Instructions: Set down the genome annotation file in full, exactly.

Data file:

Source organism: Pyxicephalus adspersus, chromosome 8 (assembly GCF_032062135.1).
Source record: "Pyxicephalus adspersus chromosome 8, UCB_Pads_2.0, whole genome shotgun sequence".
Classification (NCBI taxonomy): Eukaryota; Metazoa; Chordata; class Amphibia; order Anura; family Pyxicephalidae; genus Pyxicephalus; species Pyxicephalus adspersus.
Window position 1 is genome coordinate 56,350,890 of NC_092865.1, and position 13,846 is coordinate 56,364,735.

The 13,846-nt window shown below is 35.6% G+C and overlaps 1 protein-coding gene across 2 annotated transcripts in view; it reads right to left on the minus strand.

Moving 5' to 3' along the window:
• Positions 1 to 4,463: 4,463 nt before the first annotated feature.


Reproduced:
Source organism: Pyxicephalus adspersus, chromosome 8 (assembly GCF_032062135.1).
Source record: "Pyxicephalus adspersus chromosome 8, UCB_Pads_2.0, whole genome shotgun sequence".
Classification (NCBI taxonomy): Eukaryota; Metazoa; Chordata; class Amphibia; order Anura; family Pyxicephalidae; genus Pyxicephalus; species Pyxicephalus adspersus.
Window position 1 is genome coordinate 56,350,890 of NC_092865.1, and position 13,846 is coordinate 56,364,735.

The 13,846-nt window shown below is 35.6% G+C and overlaps 1 protein-coding gene across 2 annotated transcripts in view; it reads right to left on the minus strand.

Moving 5' to 3' along the window:
• Positions 1 to 4,463: 4,463 nt before the first annotated feature.